Vegetables, yarn, and yarns: all of my passions all in one place.

Tuesday, December 18, 2012

It's a Racing Snail

The comfort hat delivered, I still had some Caron Soft paints in Oceana left. It was sitting there on my desk staring at me when I remembered why I originally purchased that particular skein of yarn. It was a Christmas present two years ago. I had just purchased Amigurumi Knits by Hansi Singh and I did not yet have a yarn stash at all if you can believe it. As you may recall, I used the first section of this book, which provides patterns for knitted vegetables, to learn knitting amigurumi and gave them to my nephew for a birthday present.

The yarn for those vegetables, and for all the other amigurumi in Singh's book where purchased for me by my husband. Essentially, I walked through the worsted weight yarn area at the local Joanne's and grabbed a skein for each color I would need. The bulk of my accumulated acrylic worsted weight stash comes from this venture. Oceana was meant to be the top color of a star fish (somewhat lackluster comparted to the other patterns in the book), but more importantly, for the shells of both the hermit crab and the garden snail. Of course, after I finished the veggies in the book, I needed a long break from amigurumi and its fiddly nature, the stash accumulated, and the reasons for why I bought certain skeins of it got a bit muddled.

Figure One

The leftovers from the skein I used on the hat seemed enough to make both shells. At the very least, I thought I'd start in on the garden snail shell and see what was left at the end.

(In case you were wondering how snail won over crab, snails play a fairly important role in the plot of my first novel, completely inadvertently. I now inherently steer toward snails. They are creatures connected to my creative energy come to fruition.)

Figure Two

Over the course of a few days, I took that leftover yarn and I made a snail shell. It required much short rowing and a fair amount of dexterity to get at those stitches near the tail end of the shell (the ones nearest the tip of the spiral.

Essentially, you make a narrowing strip of knitting (pictured in what I've fondly labeled "Figure One"). Then you pick up stitches at the cast on edge and create a mirror image of the first strip so that their cast on edges meet in the middle, like a butterfly's wings. Then, you graft the live stitches from the first strip to the live stitches of the second strip with the knit side facing out, as in what I have fondly labeled "Figure Two."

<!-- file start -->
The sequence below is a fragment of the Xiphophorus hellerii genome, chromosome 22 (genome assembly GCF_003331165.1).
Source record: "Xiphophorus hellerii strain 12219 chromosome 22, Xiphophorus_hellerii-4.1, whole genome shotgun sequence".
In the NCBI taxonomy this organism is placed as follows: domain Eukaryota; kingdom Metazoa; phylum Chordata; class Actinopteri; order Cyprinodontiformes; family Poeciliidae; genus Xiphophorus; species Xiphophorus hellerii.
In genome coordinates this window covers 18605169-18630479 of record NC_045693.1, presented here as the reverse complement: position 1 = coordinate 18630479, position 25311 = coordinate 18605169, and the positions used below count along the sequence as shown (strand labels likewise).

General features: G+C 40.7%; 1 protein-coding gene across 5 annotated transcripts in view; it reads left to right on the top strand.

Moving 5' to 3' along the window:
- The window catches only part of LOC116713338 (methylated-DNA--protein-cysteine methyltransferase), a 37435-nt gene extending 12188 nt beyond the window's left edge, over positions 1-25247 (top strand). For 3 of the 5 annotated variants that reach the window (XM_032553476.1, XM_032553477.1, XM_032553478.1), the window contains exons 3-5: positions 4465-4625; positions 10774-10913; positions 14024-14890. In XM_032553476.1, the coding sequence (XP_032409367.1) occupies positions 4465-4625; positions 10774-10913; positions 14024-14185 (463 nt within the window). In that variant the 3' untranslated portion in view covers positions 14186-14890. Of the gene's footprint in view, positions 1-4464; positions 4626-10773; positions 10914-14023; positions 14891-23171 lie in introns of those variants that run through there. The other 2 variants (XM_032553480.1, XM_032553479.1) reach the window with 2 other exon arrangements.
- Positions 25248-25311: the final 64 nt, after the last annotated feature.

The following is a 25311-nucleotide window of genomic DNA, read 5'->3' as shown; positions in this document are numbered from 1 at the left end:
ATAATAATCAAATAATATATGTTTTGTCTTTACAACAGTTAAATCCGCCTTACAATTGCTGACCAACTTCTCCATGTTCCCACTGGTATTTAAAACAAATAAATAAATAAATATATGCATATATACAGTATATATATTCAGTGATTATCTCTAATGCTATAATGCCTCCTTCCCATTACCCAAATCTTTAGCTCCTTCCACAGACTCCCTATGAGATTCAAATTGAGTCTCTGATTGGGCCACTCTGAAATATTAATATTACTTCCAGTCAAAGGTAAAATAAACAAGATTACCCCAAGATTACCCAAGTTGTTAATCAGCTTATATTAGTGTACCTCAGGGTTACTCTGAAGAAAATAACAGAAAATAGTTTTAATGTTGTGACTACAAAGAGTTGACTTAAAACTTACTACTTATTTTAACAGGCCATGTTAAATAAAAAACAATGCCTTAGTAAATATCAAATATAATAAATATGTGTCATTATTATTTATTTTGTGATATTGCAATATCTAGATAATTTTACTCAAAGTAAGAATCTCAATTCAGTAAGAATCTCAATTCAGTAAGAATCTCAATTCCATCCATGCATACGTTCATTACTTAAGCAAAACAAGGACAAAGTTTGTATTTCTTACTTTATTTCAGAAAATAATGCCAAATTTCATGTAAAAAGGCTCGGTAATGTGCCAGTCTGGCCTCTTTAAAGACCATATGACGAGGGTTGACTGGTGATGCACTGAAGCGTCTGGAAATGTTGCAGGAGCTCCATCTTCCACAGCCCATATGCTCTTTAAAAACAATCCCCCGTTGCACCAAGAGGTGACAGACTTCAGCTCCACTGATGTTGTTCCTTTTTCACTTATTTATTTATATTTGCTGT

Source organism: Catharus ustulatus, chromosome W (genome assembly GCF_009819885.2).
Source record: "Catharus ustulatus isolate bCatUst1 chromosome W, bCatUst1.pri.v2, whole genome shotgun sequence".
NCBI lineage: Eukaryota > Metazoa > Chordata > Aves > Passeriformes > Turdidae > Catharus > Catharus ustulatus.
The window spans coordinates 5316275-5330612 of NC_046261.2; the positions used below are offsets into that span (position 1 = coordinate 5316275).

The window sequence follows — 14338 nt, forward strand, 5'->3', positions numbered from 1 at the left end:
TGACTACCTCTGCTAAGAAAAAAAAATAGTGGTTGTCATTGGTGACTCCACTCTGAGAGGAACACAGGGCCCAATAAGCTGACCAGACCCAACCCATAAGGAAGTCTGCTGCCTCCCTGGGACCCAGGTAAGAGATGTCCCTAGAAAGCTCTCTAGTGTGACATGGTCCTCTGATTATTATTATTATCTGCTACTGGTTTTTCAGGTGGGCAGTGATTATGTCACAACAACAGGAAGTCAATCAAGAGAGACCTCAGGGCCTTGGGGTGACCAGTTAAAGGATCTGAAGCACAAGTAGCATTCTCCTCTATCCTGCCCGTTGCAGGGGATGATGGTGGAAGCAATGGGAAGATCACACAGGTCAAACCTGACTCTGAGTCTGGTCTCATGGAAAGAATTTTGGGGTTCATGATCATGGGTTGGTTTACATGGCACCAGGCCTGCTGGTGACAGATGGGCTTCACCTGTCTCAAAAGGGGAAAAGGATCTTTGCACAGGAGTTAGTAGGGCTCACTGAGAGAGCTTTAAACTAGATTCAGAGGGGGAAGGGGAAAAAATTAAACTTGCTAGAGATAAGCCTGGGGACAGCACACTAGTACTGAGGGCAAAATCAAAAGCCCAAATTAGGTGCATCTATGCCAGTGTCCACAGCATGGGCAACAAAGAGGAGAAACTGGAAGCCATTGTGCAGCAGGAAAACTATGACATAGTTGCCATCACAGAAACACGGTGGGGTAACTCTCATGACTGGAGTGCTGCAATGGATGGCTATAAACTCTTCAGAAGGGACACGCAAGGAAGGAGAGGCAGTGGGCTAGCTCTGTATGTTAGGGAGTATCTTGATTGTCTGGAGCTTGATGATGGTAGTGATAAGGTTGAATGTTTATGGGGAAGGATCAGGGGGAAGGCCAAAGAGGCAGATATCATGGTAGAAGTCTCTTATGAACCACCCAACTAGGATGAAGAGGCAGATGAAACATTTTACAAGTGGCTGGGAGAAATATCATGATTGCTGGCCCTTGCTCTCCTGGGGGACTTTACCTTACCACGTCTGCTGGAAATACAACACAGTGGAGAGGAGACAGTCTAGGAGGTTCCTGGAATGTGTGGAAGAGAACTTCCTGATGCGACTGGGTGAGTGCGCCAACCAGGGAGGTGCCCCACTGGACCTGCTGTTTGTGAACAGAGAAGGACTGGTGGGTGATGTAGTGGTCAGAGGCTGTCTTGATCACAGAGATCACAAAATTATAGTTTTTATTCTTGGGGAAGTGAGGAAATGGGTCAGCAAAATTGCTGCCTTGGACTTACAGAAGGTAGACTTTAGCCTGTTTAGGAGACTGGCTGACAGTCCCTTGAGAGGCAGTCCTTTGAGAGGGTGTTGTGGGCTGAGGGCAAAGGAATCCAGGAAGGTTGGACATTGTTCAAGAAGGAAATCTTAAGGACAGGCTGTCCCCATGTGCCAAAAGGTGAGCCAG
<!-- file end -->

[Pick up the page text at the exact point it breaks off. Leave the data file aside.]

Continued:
By the end of the madness, you have magically created a spiraling snail shell. It's tedious and time consuming and potentially tear-inducing, but man, does it look nifty.

Next up on the snail agenda is the slug-like body, which the shell will ultimately be sewn into. There is some confusion on the hansigurumi group discussion board on ravelry as to how to go about creating this body, called a "foot" scientifically and a "mantle" in the pattern.The consensus, however, is that it's not easy and some reading and interpreting of errata is involved.

In the interum, I'm about to move forward on the stained glass michigan blanket by swatching the yarn for gauge and creating the necessary charts. I hope to have a solid plan in place by Christmas.

And speaking of Christmas, I nearly forgot about my son's teacher needing a proper present. I considered repeating the gift of an apple sock to protect her fruit en route to school, but then I remembered the mother bear project has sponsorships. I donated the sponsorhsip of a bear to my son's teacher by going here: and hitting the donate button. They have it all linked up with paypal and make it very simple. Then, I emailed the project to let them know who I was sponsoring and what her contact info was (name, address, reason for donation, person donating on their behalf). They send a lovely card to the recipient of the sponsorship and name one of the unclaimed mother bear's in the recipient's honor. That bear then gets sent to Africa (or other continent/location where children go without) and given to a child whose life has been affected by AIDS, abandonment, tragedy, disease, orphanages, or all of the above. What's more, Africa sends back a picture of the child happily holding their new bear companion.

I can't think of a better gift for a teacher (who usually really don't want another cute piece of #1 teacher paraphernalia) than the knowledge that he or she has aided in bringing a smile and a sense of love and comfort to a child with very few reasons to smile. If you don't donate for a teacher, donate for yourself or a relative. If you know how to knit and crochet, you can also purchase a pattern to make a bear yourself  for the project to send to Africa. Two of my favorite podcasts, Cogknitive and the 2 Knit Lit Chicks, each run an annual knit/crochet-a-long to inspire bear creation. I plan on participating this year, and the next one runs from January to February. I'm sure I'll talk more about mother bears then too, but in the spirit of the holidays and the season of giving, I wanted to mention it now. Teachers are hard to buy for and it's such a worthy cause.

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